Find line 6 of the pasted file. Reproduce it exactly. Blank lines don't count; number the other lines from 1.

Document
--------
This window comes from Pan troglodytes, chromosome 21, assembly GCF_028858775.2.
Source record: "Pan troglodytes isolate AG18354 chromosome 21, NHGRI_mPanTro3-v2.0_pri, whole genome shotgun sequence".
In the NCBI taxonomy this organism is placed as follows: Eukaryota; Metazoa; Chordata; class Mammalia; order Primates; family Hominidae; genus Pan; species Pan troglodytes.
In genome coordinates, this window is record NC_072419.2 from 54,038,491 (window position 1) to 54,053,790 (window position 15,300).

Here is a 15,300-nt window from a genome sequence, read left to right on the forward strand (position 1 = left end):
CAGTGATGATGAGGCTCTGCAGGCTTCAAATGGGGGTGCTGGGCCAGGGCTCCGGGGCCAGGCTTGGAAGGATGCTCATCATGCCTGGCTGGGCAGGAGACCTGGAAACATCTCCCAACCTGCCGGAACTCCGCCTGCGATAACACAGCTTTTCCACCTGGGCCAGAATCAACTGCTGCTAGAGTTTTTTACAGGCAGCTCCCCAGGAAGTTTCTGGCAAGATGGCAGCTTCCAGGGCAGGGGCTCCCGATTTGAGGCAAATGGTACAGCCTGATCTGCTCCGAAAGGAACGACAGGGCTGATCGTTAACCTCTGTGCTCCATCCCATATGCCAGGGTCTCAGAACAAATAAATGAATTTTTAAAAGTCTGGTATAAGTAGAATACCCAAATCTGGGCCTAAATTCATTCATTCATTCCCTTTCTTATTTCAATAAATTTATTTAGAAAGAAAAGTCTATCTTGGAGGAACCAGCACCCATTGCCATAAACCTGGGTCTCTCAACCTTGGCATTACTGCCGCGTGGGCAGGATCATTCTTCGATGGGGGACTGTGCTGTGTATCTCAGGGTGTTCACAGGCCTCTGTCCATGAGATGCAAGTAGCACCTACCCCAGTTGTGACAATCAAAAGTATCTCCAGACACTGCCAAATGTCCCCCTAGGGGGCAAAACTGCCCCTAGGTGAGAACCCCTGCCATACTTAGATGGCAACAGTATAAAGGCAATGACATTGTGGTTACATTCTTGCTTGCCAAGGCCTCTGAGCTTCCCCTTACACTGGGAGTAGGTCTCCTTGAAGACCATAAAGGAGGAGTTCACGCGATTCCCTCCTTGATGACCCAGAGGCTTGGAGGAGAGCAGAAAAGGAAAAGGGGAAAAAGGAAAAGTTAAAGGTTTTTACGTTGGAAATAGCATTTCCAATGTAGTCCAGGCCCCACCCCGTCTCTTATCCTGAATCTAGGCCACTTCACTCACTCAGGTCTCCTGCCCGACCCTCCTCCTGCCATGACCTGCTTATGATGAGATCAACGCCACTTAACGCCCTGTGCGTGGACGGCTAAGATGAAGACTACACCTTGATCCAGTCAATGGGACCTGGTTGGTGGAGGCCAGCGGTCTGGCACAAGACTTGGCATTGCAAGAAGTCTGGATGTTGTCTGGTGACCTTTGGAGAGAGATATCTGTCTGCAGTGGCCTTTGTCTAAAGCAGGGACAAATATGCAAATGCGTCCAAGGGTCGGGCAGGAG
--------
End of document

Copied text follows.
CAGTGATGATGAGGCTCTGCAGGCTTCAAATGGGGGTGCTGGGCCAGGGCTCCGGGGCCAGGCTTGGAAGGATGCTCATCATGCCTGGCTGGGCAGGAGACCTGGAAACATCTCCCAACCTGCCGGAACTCCGCCTGCGATAACACAGCTTTTCCACCTGGGCCAGAATCAACTGCTGCTAGAGTTTTTTACAGGCAGCTCCCCAGGAAGTTTCTGGCAAGATGGCAGCTTCCAGGGCAGGGGCTCCCGATTTGAGGCAAATGGTACAGCCTGATCTGCTCCGAAAGGAACGACAGGGCTGATCGTTAACCTCTGTGCTCCATCCCATATGCCAGGGTCTCAGAACAAATAAATGAATTTTTAAAAGTCTGGTATAAGTAGAATACCCAAATCTGGGCCTAAATTCATTCATTCATTCCCTTTCTTATTTCAATAAATTTATTTAGAAAGAAAAGTCTATCTTGGAGGAACCAGCACCCATTGCCATAAACCTGGGTCTCTCAACCTTGGCATTACTGCCGCGTGGGCAGGATCATTCTTCGATGGGGGACTGTGCTGTGTATCTCAGGGTGTTCACAGGCCTCTGTCCATGAGATGCAAGTAGCACCTACCCCAGTTGTGACAATCAAAAGTATCTCCAGACACTGCCAAATGTCCCCCTAGGGGGCAAAACTGCCCCTAGGTGAGAACCCCTGCCATACTTAGATGGCAACAGTATAAAGGCAATGACATTGTGGTTACATTCTTGCTTGCCAAGGCCTCTGAGCTTCCCCTTACACTGGGAGTAGGTCTCCTTGAAGACCATAAAGGAGGAGTTCACGCGATTCCCTCCTTGATGACCCAGAGGCTTGGAGGAGAGCAGAAAAGGAAAAGGGGAAAAAGGAAAAGTTAAAGGTTTTTACGTTGGAAATAGCATTTCCAATGTAGTCCAGGCCCCACCCCGTCTCTTATCCTGAATCTAGGCCACTTCACTCACTCAGGTCTCCTGCCCGACCCTCCTCCTGCCATGACCTGCTTATGATGAGATCAACGCCACTTAACGCCCTGTGCGTGGACGGCTAAGATGAAGACTACACCTTGATCCAGTCAATGGGACCTGGTTGGTGGAGGCCAGCGGTCTGGCACAAGACTTGGCATTGCAAGAAGTCTGGATGTTGTCTGGTGACCTTTGGAGAGAGATATCTGTCTGCAGTGGCCTTTGTCTAAAGCAGGGACAAATATGCAAATGCGTCCAAGGGTCGGGCAGGAG